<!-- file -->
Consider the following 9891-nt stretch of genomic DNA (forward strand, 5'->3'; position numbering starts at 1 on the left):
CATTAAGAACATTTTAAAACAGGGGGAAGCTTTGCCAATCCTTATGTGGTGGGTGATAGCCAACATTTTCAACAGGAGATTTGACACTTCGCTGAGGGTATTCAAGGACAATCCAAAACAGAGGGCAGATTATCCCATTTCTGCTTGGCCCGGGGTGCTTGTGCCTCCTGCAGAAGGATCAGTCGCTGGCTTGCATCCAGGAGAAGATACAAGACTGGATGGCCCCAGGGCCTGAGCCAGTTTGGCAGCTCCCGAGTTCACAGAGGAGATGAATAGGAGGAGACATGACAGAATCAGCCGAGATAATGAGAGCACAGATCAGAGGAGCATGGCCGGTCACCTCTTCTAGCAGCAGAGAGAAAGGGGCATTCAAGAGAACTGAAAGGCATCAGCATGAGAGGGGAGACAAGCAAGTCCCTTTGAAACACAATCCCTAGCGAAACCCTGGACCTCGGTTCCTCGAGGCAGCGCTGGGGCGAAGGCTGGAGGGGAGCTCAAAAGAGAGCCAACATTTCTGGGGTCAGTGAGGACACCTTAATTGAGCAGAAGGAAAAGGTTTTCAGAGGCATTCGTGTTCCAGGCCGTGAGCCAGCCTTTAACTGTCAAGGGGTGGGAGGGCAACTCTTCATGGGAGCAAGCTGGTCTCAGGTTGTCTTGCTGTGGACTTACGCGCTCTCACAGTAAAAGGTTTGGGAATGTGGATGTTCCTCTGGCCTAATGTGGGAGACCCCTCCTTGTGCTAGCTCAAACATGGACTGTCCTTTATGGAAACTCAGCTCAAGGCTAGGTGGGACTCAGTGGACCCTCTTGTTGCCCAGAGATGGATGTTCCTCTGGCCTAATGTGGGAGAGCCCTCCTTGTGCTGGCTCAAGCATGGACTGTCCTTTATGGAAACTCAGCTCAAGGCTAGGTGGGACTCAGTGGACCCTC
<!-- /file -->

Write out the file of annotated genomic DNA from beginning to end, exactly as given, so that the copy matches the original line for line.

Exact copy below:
Consider the following 9891-nt stretch of genomic DNA (forward strand, 5'->3'; position numbering starts at 1 on the left):
CATTAAGAACATTTTAAAACAGGGGGAAGCTTTGCCAATCCTTATGTGGTGGGTGATAGCCAACATTTTCAACAGGAGATTTGACACTTCGCTGAGGGTATTCAAGGACAATCCAAAACAGAGGGCAGATTATCCCATTTCTGCTTGGCCCGGGGTGCTTGTGCCTCCTGCAGAAGGATCAGTCGCTGGCTTGCATCCAGGAGAAGATACAAGACTGGATGGCCCCAGGGCCTGAGCCAGTTTGGCAGCTCCCGAGTTCACAGAGGAGATGAATAGGAGGAGACATGACAGAATCAGCCGAGATAATGAGAGCACAGATCAGAGGAGCATGGCCGGTCACCTCTTCTAGCAGCAGAGAGAAAGGGGCATTCAAGAGAACTGAAAGGCATCAGCATGAGAGGGGAGACAAGCAAGTCCCTTTGAAACACAATCCCTAGCGAAACCCTGGACCTCGGTTCCTCGAGGCAGCGCTGGGGCGAAGGCTGGAGGGGAGCTCAAAAGAGAGCCAACATTTCTGGGGTCAGTGAGGACACCTTAATTGAGCAGAAGGAAAAGGTTTTCAGAGGCATTCGTGTTCCAGGCCGTGAGCCAGCCTTTAACTGTCAAGGGGTGGGAGGGCAACTCTTCATGGGAGCAAGCTGGTCTCAGGTTGTCTTGCTGTGGACTTACGCGCTCTCACAGTAAAAGGTTTGGGAATGTGGATGTTCCTCTGGCCTAATGTGGGAGACCCCTCCTTGTGCTAGCTCAAACATGGACTGTCCTTTATGGAAACTCAGCTCAAGGCTAGGTGGGACTCAGTGGACCCTCTTGTTGCCCAGAGATGGATGTTCCTCTGGCCTAATGTGGGAGAGCCCTCCTTGTGCTGGCTCAAGCATGGACTGTCCTTTATGGAAACTCAGCTCAAGGCTAGGTGGGACTCAGTGGACCCTC